Teenage Pregnancy Essay Competition [SRH Programme]

Teenage Pregnancy Essay Competition [SRH Programme]
17th August 2017

written by Leah Kenny

In July 2017, WIL Uganda held an essay competition on “Teenage Pregnancy: Problems and Prevention” in three partner secondary schools. WIL Uganda’s Sexual and Reproductive Health and Rights (SRHR) programme runs after school hours across different schools in Busembatia. The programme covers topics ranging from menstrual hygiene to protecting yourself from sexually transmitted diseases. In rural Uganda, teenage pregnancy, and subsequently school drop-outs, are very common. Students who attended the SRH classes were encouraged to participate in the competition. The invitation was also extended to all students in the schools. We received many essays from students in their first, second and third year of secondary school. The essays showed the students had understood the consequences of teenage pregnancy and how it can be prevented in their communities. Essay competitions like these, are an important way to get students to think critically about sexual and reproductive health issues.

The essays were judged on their style, but more importantly on their content. The prizes for 3rd, 2nd and 1st place were given out in each school at the end of term. The winning essays were ones that stated a number of social, economic and health consequences of teenage pregnancy. In addition they recognised the importance of: sex education, the importance of finishing school and raising awareness of specific challenges in the community, such as sugar daddies, as prevention methods. Excerpts from the winning essays can be found below:*


“Teenage pregnancy can be prevented by advising teenagers to use condoms, for example, women and old women who have daughters who are teenagers can advise their daughters that if abstinence is hard for them, let them use condoms when playing sex with their boy lovers to prevent STIs and teenage pregnancy.

 Teenage pregnancy can be prevented by teaching them about sexually transmitted diseases, for example, you can tell them that AIDS is dangerous than other diseases because AIDS kills in a bad way, you can die with a lot of pain so you can abstain or use condoms to avoid STDs and teenage pregnancy.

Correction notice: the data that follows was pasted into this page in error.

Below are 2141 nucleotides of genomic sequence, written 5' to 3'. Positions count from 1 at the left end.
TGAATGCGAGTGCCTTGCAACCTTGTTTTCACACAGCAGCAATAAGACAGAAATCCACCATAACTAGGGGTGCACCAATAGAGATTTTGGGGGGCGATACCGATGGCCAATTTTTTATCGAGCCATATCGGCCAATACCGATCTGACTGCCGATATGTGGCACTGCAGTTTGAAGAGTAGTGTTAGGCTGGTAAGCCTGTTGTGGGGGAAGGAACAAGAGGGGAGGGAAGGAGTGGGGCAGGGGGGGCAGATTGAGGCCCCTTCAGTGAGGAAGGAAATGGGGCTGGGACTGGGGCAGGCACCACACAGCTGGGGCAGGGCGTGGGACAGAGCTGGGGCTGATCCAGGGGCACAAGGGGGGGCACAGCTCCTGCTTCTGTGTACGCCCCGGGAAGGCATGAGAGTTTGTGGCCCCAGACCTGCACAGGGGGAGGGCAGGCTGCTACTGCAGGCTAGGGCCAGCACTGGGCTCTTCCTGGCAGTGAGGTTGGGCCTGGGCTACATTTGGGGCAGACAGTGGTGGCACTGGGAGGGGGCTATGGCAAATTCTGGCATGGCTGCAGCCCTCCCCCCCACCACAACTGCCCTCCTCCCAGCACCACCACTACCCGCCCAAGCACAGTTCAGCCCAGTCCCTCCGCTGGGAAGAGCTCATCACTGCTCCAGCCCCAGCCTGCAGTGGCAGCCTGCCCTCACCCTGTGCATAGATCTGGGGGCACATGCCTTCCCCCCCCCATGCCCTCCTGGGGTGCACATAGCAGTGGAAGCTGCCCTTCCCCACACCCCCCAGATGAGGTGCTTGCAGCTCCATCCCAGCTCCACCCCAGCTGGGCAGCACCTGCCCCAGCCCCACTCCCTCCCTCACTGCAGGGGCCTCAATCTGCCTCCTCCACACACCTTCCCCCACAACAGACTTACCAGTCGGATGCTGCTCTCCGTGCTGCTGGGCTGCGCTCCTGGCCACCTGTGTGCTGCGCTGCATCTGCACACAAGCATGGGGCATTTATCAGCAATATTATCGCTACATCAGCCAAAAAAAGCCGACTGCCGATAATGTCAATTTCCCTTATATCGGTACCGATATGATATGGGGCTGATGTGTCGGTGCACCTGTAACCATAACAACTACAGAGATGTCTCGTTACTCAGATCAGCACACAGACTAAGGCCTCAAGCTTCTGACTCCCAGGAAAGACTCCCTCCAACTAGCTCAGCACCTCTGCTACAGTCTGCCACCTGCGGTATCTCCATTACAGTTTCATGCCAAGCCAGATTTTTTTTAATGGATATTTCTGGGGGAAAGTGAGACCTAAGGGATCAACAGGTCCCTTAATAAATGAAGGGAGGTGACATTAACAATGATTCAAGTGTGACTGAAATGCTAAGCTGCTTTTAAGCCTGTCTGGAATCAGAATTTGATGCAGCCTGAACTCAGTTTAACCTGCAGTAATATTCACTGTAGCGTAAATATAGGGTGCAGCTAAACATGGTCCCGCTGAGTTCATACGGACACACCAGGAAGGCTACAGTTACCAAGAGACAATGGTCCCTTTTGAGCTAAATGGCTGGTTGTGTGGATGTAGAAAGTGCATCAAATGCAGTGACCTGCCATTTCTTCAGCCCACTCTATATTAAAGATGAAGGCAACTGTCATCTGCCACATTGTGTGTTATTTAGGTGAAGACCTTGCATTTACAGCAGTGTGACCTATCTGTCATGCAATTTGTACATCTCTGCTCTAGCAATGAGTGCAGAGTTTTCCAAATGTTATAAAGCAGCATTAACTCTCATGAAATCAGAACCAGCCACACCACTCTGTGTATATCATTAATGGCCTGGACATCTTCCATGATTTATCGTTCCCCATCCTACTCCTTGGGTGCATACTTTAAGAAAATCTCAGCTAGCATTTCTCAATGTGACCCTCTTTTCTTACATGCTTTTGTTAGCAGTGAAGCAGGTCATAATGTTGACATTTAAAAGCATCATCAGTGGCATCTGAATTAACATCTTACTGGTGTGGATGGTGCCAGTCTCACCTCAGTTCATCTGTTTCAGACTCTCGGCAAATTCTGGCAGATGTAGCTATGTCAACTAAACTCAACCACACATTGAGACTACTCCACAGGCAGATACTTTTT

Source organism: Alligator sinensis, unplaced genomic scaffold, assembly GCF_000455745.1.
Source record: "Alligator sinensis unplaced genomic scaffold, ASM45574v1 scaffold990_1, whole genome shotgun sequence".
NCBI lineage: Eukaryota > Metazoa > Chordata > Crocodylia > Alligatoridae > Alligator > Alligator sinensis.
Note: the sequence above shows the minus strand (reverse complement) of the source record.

Teenage pregnancy can be prevented by telling the teenagers about the outcomes of teenage pregnancy, for example, by telling them about the dangers of teenage pregnancy like death, miscarriage and producing a baby but when you don’t know how to care about it. You can tell them many outcomes of that pregnancy to reduce and prevent teenage pregnancy in our communities.

 Teenage pregnancy can be prevented by advising teenagers to study hard because good things in the future are many if you study. They can advise us to learn because the money our parents are paying is much, so we need to learn hard and also parents enjoy the money us students are working for after our studies.”

Kyazike Joanitah is a senior one student at Standard Secondary School, Busembatia and an active participant in WIL Uganda’s SRH programme.

Joanitah receives her certificate for the best essay at Standard Secondary School, Busembatia.


“Many teenage girls in Uganda have attained pregnancy through engaging themselves in sex not knowing that this results in different problems and these problems are: it leads to unwanted pregnancies, it leads to school dropout if one was a student, it leads to abortion, it leads to family neglect, it leads to death if one fails to give birth. 

 Teenage pregnancy leads to school drop out in a way that if one was a student. This comes in a way that if a girl gets pregnant when she is at school, she will be ashamed to tell anyone and hence she will run out of school either to abort the pregnancy or to keep it until birth. It also leads to abortion, that if a school going girl gets pregnant and if her parents want to return her to school, her parents can decide to abort the pregnancy. It also leads to family neglect, because if a girl gets pregnant the father will chase her away, hence leading to neglect. It also leads to death, if a girl fails to give birth after nine months.”

 Waswa Shafik is in his first year of secondary school at Townside


“Me as a student of Busembatia secondary school, I advise my fellow students to avoid the following:

a) Early sex

b) Bad peer groups

c) Bad touches

I also advise them to learn how to say ‘no’ to free gifts from strangers like free lifts, money, chapatti, sweets among others. For any case of disturbance, I advise my friends to report to the nearest elders. I advise them to concentrate on school work and class activities until the time for going back home. Avoid moving at night to avoid being raped by strangers, defiled among others. I also tell them to know how to set their own rules and regulations. I also advise them to have feeling to education and know the benefits of education.”

 Hilda Caroline is in her second year at Busembatia Secondary School.



*the original language used by the students has been maintained wherever possible. 

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